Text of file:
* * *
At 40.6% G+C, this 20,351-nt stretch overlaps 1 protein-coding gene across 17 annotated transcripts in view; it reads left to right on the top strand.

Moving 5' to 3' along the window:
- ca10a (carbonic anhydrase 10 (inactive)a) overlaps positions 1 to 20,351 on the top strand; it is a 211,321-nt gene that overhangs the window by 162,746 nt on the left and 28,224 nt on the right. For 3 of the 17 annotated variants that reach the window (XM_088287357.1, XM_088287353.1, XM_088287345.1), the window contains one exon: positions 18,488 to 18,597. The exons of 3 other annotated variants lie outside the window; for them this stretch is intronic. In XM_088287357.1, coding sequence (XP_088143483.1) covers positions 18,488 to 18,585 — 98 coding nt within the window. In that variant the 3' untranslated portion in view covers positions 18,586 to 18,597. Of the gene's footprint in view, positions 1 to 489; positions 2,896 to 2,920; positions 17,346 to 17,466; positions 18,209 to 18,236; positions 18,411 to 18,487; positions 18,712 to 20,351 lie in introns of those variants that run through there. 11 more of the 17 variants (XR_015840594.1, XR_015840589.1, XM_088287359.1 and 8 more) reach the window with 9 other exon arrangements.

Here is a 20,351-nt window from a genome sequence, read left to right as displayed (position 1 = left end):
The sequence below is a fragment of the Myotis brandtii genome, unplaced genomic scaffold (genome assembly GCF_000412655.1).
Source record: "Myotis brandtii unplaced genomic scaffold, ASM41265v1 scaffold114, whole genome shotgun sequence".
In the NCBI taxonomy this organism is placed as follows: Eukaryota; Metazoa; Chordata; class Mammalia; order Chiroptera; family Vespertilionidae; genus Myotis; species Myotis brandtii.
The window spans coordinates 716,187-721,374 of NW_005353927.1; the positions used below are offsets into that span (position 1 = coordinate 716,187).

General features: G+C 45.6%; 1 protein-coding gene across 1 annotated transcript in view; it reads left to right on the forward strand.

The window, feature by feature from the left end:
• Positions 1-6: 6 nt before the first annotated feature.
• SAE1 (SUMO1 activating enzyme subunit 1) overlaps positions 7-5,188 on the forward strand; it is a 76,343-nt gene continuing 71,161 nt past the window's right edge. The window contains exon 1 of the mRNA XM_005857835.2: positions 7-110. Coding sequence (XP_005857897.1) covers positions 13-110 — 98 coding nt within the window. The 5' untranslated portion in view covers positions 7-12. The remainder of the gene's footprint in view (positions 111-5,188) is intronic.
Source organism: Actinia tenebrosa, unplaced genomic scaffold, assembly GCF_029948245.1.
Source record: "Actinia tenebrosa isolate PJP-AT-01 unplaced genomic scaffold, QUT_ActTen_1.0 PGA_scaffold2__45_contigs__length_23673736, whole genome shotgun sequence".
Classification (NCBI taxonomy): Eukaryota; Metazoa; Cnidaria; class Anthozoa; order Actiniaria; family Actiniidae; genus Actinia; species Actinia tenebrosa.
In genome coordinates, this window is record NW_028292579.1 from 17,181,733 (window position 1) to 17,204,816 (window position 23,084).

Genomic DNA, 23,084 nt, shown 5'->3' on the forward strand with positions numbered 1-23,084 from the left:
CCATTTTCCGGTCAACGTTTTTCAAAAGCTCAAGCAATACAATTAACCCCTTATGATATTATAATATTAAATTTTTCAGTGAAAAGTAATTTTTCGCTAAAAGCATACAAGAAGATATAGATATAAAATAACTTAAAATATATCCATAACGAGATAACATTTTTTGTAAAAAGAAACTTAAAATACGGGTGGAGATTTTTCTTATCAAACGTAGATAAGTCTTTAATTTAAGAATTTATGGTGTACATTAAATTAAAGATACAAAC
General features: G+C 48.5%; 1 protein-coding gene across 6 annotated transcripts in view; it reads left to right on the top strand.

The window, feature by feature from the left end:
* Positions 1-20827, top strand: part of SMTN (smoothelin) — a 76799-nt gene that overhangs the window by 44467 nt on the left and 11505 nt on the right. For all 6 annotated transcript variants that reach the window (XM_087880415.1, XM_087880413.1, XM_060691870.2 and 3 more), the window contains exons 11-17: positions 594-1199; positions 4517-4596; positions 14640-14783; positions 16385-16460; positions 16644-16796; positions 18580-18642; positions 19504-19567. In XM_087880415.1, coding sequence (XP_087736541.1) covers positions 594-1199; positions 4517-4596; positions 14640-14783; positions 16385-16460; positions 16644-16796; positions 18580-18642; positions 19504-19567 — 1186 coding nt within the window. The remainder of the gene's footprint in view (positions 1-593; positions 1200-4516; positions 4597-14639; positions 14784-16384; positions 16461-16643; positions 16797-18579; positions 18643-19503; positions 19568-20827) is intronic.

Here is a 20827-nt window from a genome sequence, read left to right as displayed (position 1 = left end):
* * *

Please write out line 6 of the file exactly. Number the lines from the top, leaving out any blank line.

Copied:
Source record: "Myotis brandtii unplaced genomic scaffold, ASM41265v1 scaffold114, whole genome shotgun sequence".